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What is chromotherapy?

Reading Time: 3 minutes

It might sound like a long, complicated word, but chromotherapy is essentially ‘colour therapy’ – the ability of certain colours to impact our physiological health. You only have to look at the way we all wish to decorate our houses in a certain way or choose to wear particular colours to see that colour really can have an impact on how we think and feel. This extends culturally too, with traditions such as a bride wearing white or ivory on her wedding day to symbolise purity, and funeral-goers dressing in black to demonstrate mourning.

By getting colours ‘right’ you are putting yourself on the best pathway to achieving a healthy mental state. Importantly, there isn’t a right or wrong when it comes to colour and much of it will be down to how certain colours make you feel. Have you ever given a wall a fresh coat of a new paint and instantly felt better, for example?

How can chromotherapy help your wellbeing?

Chromotherapy is about more than just choosing colours that suit your lifestyle though. It takes it further by using colour and coloured lights to treat physical or mental health conditions, causing subtle changes in our mood and biology.

White light therapy

One of the most obvious examples of how light and colour can affect our mood is simply to look at the weather. How do you feel when the sky is grey, compared to when it’s bright blue? Seasonal Affective Disorder (SAD) is an NHS recognised condition that sees people move towards a state of depression as the season moves from summer into winter. It’s a period when daylight hours shorten and there is less natural sunlight. One of their suggestions in dealing with SAD is light therapy, whereby you would sit by a special light that simulates natural sunlight that is missing during the winter months. It’s believed that this light encourages your brain to increase the ‘happiness hormone’ serotonin, while simultaneously reducing the production of sleep-inducing melatonin, thereby resulting in a more healthy mental state.1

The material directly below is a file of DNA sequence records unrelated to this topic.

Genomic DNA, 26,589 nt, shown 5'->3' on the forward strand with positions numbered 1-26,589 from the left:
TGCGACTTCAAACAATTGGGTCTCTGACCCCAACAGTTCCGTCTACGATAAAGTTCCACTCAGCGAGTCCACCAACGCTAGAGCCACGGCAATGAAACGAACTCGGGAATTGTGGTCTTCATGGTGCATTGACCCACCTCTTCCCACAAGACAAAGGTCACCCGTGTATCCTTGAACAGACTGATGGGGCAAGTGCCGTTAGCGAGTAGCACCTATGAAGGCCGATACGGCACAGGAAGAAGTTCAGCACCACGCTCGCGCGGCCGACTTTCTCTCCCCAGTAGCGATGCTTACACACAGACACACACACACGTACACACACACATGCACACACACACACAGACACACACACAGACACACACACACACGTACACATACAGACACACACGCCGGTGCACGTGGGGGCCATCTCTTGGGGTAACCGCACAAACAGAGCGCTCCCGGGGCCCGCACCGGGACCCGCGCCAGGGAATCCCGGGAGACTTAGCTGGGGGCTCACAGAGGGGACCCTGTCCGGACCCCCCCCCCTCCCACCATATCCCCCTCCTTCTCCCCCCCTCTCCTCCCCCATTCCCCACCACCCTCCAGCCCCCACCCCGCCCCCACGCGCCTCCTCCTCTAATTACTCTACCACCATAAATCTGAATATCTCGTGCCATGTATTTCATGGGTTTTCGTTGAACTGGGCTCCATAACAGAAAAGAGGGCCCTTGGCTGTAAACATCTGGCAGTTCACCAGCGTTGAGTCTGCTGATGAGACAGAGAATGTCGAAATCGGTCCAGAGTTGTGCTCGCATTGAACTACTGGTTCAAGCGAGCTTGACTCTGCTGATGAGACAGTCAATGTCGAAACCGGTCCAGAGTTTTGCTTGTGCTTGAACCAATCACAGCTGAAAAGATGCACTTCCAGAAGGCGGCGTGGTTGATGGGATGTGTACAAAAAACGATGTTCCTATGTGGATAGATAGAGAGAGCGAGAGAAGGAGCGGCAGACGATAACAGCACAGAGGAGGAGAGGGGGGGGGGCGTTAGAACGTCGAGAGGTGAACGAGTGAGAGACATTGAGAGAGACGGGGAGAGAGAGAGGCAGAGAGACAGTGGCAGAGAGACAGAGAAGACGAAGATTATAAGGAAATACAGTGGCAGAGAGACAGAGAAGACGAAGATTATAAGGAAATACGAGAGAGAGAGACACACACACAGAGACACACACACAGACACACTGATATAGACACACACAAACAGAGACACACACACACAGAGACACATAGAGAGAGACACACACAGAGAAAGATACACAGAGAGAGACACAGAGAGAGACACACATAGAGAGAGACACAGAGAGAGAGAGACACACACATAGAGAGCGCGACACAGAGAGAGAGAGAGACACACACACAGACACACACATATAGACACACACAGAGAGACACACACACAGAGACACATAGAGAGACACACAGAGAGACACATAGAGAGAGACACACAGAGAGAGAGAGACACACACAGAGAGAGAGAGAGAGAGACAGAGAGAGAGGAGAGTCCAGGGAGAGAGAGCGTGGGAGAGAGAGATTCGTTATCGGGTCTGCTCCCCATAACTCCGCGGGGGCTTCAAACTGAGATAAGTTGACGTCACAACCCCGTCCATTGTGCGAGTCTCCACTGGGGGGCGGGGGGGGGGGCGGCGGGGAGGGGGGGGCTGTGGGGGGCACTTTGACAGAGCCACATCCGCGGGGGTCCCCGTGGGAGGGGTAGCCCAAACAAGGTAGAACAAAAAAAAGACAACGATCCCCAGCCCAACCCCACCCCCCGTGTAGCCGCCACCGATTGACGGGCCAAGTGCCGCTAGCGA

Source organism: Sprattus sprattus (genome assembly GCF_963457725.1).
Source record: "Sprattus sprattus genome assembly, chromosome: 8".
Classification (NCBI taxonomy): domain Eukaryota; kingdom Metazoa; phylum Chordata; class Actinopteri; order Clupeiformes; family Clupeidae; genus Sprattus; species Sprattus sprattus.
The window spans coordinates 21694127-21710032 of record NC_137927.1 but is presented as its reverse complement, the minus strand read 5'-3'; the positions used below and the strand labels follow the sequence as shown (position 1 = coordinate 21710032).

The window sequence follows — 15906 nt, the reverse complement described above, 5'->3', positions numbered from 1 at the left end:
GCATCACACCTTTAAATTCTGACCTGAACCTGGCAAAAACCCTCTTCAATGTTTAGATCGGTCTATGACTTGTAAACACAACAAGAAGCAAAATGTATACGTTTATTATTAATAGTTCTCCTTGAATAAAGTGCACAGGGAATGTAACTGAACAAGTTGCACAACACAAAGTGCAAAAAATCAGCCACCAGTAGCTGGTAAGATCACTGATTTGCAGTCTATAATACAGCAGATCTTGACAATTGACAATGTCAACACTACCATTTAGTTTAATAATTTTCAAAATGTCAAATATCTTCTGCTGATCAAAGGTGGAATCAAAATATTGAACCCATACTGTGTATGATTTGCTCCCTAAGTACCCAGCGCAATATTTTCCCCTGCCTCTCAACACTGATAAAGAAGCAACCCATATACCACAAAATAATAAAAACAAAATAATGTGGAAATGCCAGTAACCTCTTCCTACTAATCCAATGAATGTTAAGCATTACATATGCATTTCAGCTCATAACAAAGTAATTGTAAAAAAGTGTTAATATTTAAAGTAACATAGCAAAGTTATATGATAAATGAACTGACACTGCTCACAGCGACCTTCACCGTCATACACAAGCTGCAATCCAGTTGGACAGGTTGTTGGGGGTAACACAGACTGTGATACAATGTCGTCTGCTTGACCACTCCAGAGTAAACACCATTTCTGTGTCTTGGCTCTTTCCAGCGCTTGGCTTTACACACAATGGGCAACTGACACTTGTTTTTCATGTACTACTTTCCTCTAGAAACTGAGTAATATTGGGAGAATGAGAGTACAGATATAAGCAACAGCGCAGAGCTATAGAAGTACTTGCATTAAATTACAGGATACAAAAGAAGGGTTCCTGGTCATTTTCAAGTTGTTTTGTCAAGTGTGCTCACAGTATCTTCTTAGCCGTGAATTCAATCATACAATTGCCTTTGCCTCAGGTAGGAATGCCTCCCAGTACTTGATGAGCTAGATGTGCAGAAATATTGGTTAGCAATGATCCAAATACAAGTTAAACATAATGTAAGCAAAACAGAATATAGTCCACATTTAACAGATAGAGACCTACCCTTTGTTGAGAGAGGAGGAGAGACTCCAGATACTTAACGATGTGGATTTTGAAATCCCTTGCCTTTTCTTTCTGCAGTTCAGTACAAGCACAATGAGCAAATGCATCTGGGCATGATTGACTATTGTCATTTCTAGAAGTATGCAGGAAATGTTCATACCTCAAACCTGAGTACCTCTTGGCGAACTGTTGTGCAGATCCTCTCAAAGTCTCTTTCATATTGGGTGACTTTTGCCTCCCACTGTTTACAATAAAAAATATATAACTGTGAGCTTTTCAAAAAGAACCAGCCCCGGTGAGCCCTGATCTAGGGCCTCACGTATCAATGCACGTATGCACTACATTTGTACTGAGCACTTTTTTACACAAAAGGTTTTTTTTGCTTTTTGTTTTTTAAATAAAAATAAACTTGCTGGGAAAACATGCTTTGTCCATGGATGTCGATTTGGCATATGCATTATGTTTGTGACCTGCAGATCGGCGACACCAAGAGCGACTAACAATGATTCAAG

Blue light therapy

Blue light therapy can be used to treat jaundice, a condition that can affect adults but more commonly affects babies. It causes high levels of bilirubin in the blood, which results in a tell-tale yellow tinge in the eyes and on the skin. This is commonly treated with blue light phototherapy, where a baby is placed under a blue halogen or fluorescent lamp during sleep so that their blood and skin can absorb the light waves, which help to eliminate bilirubin from their systems.

Blue light is not always a good thing though! It’s the type of light that is emitted from digital devices such as mobile phones and can be responsible for supressing melatonin – the hormone that regulates sleep. This is why staying up at night and scrolling through your phone can lead to a disturbed night’s sleep.

Green light therapy

There is some research underway on the effect of green light therapy for pain relief, such as migraines2 with results suggesting that exposure to a narrow band of green light may reduce light sensitivity and headache severity. Studies have shown that green light is significantly less likely to exacerbate a migraine attack than white, blue, amber or red. Twenty percent of those in the trial actually reported an improvement in their symptoms when treated with green light.3

Chromotherapy at home

While certain light and colours are medically recognised to improve aspects of your physiological health, there are also ways you can use colour at home and in your own life to encourage a more healthy mental state. When selecting anything with colour – be it clothes, or paint for a feature wall – pick what speaks to you and makes you happy. Particularly at home, consider what your space is used for. In a bedroom or bathroom for example, you will probably want to pick a colour that makes you feel calm and relaxed, whereas in a kitchen or dining room you might pick something more vibrant and energetic. You can also experiment with the light therapies mentioned above at home by buying yourself a SAD light, a pair of blue-light filtering glasses or even a green light treatment if you suffer from regular headaches or migraines. While more research is needed into the effects of colour therapy, using colour can be an easy and satisfying way to potentially improve your physiological health. Importantly, don’t rely on it exclusively to treat any medical concerns and always seek the advice of your doctor. Why not give it a try?

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